The Swan Valley sits on the eastern side on the Swan coastal plain, a low lying plain the hugs the south western coastline of Western Australia. At distances of between 30 and 50 kms from the ocean a high plateau rises up from the plain and extends up to 600 kms inland. The edges of the plateau have been eroded over time and from the plain give the appearance of steep hills. This western face of the plateau is known as the Darling Scarp.
The Swan River collects rainfall from the plateau, runs over the edge, and down along the coastal plain making its way to the Indian Ocean.
Located in the north east corner of the Swan Valley at the base of the Darling Scarp, our soil has been formed by the errosion of the Scarp above and is a shallow layer of ironstone gravel in a sandy loam. At about 30 cm is a thin layer of about 10 cms of yellow clay which sits over a hard layer of compacted ironstone and clay known as coffee rock. This rock is full of fissures and cracks and is between 30 and 40 cm deep. Below this is a deep layer of reddish yellow clay. The soil is quite acidic and relatively infertile.
The Swan Valley climate is hot with a winter dominant rainfall. It is strongly influenced by the close proximity to the coast which results in a mild winter with frosts rare, and cooling afternoon sea breezes in summer and autumn. As well as afternoon westerly seabreezes we experience strong easterly winds at night during spring and summer. These winds are very drying and can be quite destructive.
As a result of the shallow soils, hot dry growing season, and strong easterly winds our vineyard is naturally low in vigour and crop, and also experiences very little disease. This makes it an ideal site to grow the ripe, flavoursome, disease free grapes we need to make rich disticntive wines.
We planted our vineyard between 1998 and 2000. We used cuttings from what we considered were the best vineyards in the state for each variety and propagated them in a nursery for twelve months. We took our shiraz cuttings from Houghton’s Frankland vineyard, verdelho from Moondah Brook, chardonnay from John Kosovich, brown muscat from Dorham Mann, and Petit Verdot from Salitage in Pemberton.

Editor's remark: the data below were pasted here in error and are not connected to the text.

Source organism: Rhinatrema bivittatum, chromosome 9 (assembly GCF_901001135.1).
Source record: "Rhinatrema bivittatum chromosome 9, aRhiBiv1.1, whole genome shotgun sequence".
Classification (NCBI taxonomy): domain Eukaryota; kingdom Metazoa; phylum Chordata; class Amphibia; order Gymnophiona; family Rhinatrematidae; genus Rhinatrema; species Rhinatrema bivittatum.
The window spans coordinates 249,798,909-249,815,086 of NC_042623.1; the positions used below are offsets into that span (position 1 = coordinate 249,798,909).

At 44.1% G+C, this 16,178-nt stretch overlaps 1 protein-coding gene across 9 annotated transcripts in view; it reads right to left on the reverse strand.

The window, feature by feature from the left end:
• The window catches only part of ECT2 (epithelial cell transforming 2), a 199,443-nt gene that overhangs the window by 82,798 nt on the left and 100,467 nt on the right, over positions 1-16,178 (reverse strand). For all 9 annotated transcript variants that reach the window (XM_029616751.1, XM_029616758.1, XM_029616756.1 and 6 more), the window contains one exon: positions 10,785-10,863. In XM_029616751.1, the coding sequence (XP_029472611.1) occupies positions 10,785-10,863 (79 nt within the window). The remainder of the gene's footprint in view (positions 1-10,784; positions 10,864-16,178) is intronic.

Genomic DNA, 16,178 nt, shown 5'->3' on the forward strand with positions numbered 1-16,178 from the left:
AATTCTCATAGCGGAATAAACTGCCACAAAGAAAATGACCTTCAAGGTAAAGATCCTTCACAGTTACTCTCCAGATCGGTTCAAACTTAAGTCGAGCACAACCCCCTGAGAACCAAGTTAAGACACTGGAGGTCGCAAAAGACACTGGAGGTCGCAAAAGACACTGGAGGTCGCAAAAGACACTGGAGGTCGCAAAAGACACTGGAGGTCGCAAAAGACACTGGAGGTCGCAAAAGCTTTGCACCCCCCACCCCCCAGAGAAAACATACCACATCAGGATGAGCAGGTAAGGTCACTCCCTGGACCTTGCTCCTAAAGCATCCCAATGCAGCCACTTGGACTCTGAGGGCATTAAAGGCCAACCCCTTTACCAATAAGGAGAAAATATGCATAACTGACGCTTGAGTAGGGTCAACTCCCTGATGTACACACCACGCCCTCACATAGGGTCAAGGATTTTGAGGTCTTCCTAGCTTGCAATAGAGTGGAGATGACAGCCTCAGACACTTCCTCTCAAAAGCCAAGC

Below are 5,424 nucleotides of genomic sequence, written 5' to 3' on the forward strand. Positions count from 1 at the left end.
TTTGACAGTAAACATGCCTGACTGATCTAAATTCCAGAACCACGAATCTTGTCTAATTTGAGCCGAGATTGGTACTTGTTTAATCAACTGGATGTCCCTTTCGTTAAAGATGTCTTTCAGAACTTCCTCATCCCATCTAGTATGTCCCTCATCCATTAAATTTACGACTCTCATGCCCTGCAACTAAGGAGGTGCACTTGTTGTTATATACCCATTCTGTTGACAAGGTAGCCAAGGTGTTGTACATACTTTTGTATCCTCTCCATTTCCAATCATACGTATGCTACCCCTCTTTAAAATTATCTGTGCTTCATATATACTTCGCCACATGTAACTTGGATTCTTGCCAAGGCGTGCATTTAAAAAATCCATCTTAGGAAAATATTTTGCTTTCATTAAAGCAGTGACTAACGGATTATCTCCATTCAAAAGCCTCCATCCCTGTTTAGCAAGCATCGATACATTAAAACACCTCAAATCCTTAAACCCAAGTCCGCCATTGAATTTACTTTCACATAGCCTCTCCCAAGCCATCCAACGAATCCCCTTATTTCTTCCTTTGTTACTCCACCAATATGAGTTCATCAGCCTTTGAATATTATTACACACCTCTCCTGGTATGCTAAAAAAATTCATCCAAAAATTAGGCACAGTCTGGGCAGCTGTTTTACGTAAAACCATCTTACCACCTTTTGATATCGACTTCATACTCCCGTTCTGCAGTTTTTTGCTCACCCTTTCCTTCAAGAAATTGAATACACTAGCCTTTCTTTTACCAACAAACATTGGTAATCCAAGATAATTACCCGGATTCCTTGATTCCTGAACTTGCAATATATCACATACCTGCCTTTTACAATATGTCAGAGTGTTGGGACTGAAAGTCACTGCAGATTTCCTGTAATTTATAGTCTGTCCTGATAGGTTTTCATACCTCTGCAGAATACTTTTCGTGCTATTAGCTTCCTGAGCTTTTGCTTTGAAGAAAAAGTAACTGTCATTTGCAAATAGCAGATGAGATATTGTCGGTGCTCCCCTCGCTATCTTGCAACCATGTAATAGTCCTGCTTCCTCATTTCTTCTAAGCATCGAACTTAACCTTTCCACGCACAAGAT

We planted with an east-west orientation using a vertical shoot postioning (VSP) trellis system. This ensures our fruit receives the best balance of protection from the sun, yet adequate light for colour and flavour development. Our rows are 2.8 metres wide and our vine spacing is 1.5 metres and we hand spur prune to 20-28 buds per vine. We have a drip irrigation system feed by a 30 metre deep bore. Unfortunately we don’t have much water and we only manage a very minimal irrigation programme – well below the replacement level of evaporation.
We grow about seven acres of shiraz, chardonnay, verdelho, brown muscat and petit verdot. We walk through and inspect the vines often during the growing season and sample and taste the fruit as it nears maturity. All our fruit is handpicked when we consider it has reached perfection!
Millard’s vineyard is located 750 metres east of Faber and is higher up the Scarp. It has a similar soil profile over most of the vineyard and experiences the same climate. The vineyard was planted to shiraz and cabernet in 1998 with east west row orientation and using a vertical shoot positioning trellis system – the same as Faber. We have been purchasing Millard’s shiraz since 2005 after identifying it’s potential as equal to that of our own shiraz. From 2005 we have blended this fruit with our own shiraz in our Riche Shiraz. The first release of our Millard’s Vineyard Shiraz was 2009.
Orondo Farm Vineyard is located in Dwellingup, in the Peel wine region of Western Australia’s Greater Perth area. The vineyards are set on a former apple orchard on slopes rolling down in a southerly direction to the Murray River. The soils range from rocky weathered granite at the highest points above the creek line and deeper alluvial soils close to the creek line. Only 100 kilometres from Faber Vineyard as the crow flies the climate is considerably milder, in particular wetter. Thus with different soils and climate the fruit grown is very different to the Swan Valley – resulting in more fragrant and crisp white wines, and more firm and austere red wines.
After making small quantities of the different wines on the property over several vintages we have concluded the best suited white variety is chardonnay and malbec the best suited red. Orondo also has interesting parcels of viognier, semillon, grenache and mataro, which gives us the chance to dabble in these varieties.
This vineyard was planted in 1998 in Frankland River. Surprisingly the cabernet sauvignon is planted on similar ironstone laterite soils to Faber. The block slopes at about 20 degrees and faces due north. It is an ideal location and soil for cabernet, offering low vigour and perfect ripening conditions. The cabernet sauvignon grown here is outstanding year in and year out. john has been making wine from this fruit since 2000.